Diabetes and surgery

The Big Diabetes Lie

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It is well recognized, by both patients themselves and their usual advisors, that the treatment of diabetes in hospitalized diabetic patients is often suboptimal. A lack of knowledge of current treatment strategies and lack of familiarity with newer insulins, pen devices and newer hypoglycemic agents by ward staff contributes to substandard care, but can be overcome by the development, distribution and promotion of good treatment protocols, devised by the diabetic team to cover common situations. Many hospitals have now created in-patient diabetic specialist nurses to facilitate this with back-up from the diabetologist to help with more difficult or unusual cases. This is all the more important as many patients undergoing surgery will have diabetes and the metabolic stress of surgical procedures may lead to adverse outcomes if not properly managed. Diabetic patients undergoing surgery are at special risk of hyperglycemia and ketosis, hypo-glycemia, perioperative complications such as wound infection, and iatrogenic problems of blood glucose control.

Factors to consider in the management of diabetic patients are the severity of surgical trauma and its duration, the pre-existing diabetes treatment and the extent of the patient's endogenous insulin reserves. Patients with type 1 diabetes and, for practical purposes, those with type 2 diabetes treated with insulin, are assumed to have no endogenous insulin and hence will require to be covered during surgery with exogenous insulin. Other patients will only require insulin therapy for major surgical procedures.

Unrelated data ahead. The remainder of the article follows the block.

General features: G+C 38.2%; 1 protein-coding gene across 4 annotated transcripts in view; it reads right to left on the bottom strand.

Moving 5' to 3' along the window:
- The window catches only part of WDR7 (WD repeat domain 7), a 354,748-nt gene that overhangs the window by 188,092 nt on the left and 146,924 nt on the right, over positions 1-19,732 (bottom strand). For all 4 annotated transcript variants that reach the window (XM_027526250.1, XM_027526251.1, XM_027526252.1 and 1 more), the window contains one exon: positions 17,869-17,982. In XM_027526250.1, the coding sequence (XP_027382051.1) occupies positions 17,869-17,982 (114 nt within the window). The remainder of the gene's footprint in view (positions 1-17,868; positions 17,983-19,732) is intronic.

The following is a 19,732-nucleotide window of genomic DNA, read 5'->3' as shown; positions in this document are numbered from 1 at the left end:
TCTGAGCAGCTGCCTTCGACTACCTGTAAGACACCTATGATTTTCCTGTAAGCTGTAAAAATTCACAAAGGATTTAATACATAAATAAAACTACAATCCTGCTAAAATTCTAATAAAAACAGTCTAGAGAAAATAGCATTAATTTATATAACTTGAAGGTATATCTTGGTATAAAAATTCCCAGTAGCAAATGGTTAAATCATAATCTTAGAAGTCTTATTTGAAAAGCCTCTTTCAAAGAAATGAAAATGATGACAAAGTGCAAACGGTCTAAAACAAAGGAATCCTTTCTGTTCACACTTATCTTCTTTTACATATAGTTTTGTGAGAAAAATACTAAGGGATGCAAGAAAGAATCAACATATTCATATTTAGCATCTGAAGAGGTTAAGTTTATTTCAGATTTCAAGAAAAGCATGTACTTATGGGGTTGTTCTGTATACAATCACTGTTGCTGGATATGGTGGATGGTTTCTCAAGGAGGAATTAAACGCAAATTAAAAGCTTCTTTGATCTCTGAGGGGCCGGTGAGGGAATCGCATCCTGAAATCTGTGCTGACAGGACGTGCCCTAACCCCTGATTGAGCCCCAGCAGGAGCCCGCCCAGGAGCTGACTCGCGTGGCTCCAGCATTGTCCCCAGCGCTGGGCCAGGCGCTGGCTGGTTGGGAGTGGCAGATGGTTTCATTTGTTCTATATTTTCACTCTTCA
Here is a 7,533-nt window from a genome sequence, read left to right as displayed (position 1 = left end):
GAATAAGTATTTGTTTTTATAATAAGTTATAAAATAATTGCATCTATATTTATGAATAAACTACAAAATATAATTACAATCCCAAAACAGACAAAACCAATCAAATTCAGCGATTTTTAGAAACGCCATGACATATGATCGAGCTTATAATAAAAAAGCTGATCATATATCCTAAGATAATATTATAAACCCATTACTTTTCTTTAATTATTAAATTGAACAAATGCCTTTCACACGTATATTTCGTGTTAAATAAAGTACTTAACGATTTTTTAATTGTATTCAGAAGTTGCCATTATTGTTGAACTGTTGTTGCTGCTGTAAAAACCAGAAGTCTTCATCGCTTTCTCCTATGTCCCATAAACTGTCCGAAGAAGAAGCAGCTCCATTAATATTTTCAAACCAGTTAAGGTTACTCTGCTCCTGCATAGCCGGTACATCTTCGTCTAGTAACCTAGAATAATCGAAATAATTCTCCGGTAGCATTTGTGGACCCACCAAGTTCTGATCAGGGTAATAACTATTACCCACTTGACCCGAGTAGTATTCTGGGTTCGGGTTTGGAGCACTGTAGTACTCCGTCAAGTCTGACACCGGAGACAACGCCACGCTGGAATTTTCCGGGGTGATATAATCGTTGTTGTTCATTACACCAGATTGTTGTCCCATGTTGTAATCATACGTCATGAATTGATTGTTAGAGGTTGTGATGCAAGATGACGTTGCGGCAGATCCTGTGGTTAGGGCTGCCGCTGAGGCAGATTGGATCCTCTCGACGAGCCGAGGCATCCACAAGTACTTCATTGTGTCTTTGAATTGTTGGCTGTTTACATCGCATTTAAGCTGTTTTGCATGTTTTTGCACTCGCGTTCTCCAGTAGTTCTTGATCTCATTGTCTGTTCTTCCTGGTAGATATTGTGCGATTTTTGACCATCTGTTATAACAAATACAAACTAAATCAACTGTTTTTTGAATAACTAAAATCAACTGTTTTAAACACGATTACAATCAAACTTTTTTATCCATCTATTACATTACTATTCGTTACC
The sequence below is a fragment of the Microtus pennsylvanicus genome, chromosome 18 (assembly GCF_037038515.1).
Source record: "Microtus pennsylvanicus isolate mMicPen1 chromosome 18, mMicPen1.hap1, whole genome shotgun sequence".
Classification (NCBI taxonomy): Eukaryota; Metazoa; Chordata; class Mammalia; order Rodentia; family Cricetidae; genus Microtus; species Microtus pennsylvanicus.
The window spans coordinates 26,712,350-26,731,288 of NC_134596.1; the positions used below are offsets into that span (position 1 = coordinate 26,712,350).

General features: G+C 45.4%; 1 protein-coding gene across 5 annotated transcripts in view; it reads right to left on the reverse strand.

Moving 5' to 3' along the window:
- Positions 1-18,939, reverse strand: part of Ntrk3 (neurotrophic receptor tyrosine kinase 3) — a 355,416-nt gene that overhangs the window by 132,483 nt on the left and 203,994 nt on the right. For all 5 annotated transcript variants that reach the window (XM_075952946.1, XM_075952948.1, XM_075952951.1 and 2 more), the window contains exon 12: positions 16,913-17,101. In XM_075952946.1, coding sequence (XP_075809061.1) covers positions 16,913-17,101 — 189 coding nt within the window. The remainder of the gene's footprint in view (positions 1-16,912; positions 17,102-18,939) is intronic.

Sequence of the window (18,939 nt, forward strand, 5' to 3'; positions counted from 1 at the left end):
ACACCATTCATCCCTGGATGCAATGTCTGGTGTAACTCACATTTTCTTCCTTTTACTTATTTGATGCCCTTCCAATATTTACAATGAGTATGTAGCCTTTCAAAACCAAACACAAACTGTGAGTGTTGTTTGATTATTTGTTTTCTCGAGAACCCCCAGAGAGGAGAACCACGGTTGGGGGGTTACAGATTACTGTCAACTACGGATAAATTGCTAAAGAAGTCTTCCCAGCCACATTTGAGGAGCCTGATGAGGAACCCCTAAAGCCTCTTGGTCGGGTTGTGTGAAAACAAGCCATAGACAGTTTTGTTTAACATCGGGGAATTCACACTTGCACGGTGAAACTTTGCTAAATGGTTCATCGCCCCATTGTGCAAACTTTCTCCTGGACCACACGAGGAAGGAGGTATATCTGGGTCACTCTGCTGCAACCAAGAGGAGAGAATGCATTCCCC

Protocols for the management of diabetes during surgery need to be simple, practicable, easily understood and, above all, safe. Avoidance of the pursuit of normoglycemia should be advised and it is perfectly acceptable to recommend a target range for blood glucose of around 6-10 mmol/l (108-180 mg/dl). Glucose levels much above this should be avoided as they may interfere with the wound healing process or be associated with increased postoperative infection rates.

Preoperative assessment is most important in diabetic patients undergoing surgery and close liaison between the anesthetist, surgeon and diabetes team is highly desirable, if not vital, in most cases. In general terms, although not always easy to achieve, all patients undergoing surgery who have diabetes should be operated on in the morning. The following treatment principles apply for type 2 patients not on insulin and for insulin-treated patients.

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Diabetes 2

Diabetes 2

Diabetes is a disease that affects the way your body uses food. Normally, your body converts sugars, starches and other foods into a form of sugar called glucose. Your body uses glucose for fuel. The cells receive the glucose through the bloodstream. They then use insulin a hormone made by the pancreas to absorb the glucose, convert it into energy, and either use it or store it for later use. Learn more...

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